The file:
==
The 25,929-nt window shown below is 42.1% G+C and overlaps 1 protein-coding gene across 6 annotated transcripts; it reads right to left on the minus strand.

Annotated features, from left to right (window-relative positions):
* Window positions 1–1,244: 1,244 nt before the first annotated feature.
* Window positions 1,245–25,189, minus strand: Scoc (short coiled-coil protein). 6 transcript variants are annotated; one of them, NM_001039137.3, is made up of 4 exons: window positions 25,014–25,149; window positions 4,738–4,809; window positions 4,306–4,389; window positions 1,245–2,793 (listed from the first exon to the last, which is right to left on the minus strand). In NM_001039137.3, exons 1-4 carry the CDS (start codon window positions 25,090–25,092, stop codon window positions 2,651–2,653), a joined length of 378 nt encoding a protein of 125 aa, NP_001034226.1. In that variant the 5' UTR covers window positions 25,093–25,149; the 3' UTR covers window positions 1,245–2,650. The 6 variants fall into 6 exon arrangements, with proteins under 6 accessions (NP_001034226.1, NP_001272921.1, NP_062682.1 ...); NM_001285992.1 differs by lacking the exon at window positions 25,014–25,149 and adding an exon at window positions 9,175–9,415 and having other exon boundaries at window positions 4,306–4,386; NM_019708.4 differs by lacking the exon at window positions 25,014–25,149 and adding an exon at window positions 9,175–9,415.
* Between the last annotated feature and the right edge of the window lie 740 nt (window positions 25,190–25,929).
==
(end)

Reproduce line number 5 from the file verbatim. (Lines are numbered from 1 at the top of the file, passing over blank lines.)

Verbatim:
* Between the last annotated feature and the right edge of the window lie 740 nt (window positions 25,190–25,929).